According to the family systems theory, the functioning and well-being of a family member depend on the interactions among each one of the whole family (Minuchin, 1974, 1988). As the executive subsystem of the family, coparenting reflects mutual support and coordinate between husband and wife in their roles as parents (Feinberg et al., 2016). Coparenting has been demonstrated to be closely related to family function, parental rearing patterns, and child development (Metz et al., 2018a). Schoppe-Sullivan et al. (2016) reported that mothers’ perceptions of stronger supportive coparenting were associated with less parenting stress when parenting self-efficacy was low. It was also found that the severity of parental anxiety was associated with more destructive coparenting, which in turn was related to children’s fearful temperament (Metz et al., 2018b). Coparenting quality can easily spill over into the parent-child relationship. A longitudinal study on 69 parental couples revealed that coparenting mediated the relationships between maternal depression symptoms and child symptoms (Tissot et al., 2016). Another investigation on 182 families showed that maternal coparenting attitudes could predict fathers’ active participation (Yan et al., 2018). Such findings suggest the necessity of exploring the mediating/moderating role of coparenting in the relationship between psychological distress and parenting quality. Scrimgeour et al. (2013) found that supportive coparenting may enhance the benefits of positive parenting and buffer the risks of negative parenting on children’s prosocial behaviors. Conversely, coparenting conflicts may overwhelm parents’ self-management and undermine their ability as sensitive caregivers of their adolescents (Martin et al., 2017). Therefore, the family process model linking parental psychological distress with their PPF was tested in this study. We assume that parents’ anxiety and depression are related to a decrease in PPF, which will be regulated by coparenting.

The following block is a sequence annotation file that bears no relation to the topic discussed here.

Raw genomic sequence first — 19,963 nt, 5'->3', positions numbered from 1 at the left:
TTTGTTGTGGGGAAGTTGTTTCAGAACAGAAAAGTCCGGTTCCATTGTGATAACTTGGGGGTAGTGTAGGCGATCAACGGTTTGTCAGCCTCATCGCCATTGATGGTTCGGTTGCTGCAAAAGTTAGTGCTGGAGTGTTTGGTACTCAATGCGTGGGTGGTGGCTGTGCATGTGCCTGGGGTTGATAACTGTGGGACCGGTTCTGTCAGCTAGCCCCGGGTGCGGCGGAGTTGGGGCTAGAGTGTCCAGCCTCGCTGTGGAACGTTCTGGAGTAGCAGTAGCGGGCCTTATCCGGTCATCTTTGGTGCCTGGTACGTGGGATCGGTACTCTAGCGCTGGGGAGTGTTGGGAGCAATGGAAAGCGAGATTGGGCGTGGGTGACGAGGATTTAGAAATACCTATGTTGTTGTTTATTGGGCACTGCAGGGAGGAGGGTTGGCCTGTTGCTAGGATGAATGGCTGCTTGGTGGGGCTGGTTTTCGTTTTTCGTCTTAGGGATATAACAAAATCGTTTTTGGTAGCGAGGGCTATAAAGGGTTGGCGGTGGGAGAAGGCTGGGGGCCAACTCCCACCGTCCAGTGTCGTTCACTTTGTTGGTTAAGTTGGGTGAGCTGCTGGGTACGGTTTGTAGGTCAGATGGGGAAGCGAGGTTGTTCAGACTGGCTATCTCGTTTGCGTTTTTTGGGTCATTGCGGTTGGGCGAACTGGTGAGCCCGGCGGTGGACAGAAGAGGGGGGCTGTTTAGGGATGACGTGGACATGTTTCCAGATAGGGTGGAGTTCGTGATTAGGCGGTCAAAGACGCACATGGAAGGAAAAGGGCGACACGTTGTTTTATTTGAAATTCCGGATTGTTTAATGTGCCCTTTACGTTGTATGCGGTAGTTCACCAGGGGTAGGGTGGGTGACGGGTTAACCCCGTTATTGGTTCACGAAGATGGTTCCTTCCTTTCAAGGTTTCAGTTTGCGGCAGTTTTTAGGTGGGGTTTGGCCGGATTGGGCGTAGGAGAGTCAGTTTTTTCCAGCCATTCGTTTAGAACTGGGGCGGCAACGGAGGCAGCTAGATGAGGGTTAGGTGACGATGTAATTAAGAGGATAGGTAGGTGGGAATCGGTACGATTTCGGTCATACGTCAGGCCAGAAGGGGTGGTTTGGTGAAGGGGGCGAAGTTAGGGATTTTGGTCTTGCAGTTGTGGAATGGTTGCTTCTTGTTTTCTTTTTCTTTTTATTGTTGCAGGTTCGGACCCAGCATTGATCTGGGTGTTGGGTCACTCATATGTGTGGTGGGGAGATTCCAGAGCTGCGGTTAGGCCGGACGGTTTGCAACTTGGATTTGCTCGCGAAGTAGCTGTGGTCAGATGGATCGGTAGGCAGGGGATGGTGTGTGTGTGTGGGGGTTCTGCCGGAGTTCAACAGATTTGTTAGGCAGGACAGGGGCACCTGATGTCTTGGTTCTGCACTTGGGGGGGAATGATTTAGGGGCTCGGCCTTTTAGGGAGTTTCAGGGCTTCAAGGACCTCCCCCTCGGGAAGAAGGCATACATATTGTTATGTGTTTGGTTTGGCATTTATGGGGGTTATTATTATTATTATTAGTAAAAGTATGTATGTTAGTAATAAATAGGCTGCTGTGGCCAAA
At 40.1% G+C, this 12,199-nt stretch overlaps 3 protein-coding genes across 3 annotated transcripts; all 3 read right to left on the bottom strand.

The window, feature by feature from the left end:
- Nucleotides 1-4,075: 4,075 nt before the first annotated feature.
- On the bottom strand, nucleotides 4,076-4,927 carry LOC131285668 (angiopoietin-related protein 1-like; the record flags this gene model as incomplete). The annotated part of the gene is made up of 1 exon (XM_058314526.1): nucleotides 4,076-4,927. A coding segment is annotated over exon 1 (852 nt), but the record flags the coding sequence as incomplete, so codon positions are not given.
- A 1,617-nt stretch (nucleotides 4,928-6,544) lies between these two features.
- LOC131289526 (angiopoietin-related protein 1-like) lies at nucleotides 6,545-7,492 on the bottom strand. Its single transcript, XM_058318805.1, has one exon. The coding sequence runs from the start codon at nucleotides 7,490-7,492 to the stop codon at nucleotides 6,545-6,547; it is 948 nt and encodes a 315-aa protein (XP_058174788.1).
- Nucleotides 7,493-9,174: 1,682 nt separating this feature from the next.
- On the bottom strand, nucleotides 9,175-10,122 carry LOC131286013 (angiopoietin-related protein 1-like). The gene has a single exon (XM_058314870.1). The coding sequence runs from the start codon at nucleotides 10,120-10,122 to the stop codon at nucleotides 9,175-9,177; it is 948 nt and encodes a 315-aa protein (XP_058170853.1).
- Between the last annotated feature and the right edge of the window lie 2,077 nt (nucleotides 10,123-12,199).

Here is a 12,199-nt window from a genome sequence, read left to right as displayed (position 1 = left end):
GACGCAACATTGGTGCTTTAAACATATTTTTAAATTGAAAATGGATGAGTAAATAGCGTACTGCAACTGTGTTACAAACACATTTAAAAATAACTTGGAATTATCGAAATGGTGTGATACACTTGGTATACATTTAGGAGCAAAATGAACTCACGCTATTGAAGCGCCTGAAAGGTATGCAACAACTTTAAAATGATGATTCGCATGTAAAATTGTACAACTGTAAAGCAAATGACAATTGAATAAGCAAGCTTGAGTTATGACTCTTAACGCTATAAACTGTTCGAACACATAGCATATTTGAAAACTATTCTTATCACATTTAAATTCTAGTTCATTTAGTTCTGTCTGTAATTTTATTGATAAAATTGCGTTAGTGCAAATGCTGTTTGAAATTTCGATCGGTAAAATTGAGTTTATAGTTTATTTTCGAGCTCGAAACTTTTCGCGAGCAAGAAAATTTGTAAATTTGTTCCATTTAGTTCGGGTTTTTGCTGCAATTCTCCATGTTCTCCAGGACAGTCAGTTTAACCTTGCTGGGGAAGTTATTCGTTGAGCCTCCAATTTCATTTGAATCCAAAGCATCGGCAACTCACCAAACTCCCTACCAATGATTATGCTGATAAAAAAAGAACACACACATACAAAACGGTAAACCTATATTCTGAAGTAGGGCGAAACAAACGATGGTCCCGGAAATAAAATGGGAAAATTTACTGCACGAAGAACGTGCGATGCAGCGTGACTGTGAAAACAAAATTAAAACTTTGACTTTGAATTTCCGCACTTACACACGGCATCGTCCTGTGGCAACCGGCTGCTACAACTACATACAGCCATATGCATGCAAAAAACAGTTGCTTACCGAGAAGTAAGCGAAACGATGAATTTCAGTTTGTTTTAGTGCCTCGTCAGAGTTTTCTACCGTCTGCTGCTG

Accordingly, the current study sought to clarify the relationship between psychological distress (i.e., anxiety and depression) and PPF, as well as to test the role of coparenting in Chinese parents of children 1–18 years old. The research hypotheses are as follows:

H1: Less anxiety and depression are related to higher level of PPF.

H2: Less anxiety and depression are related to better coparenting quality.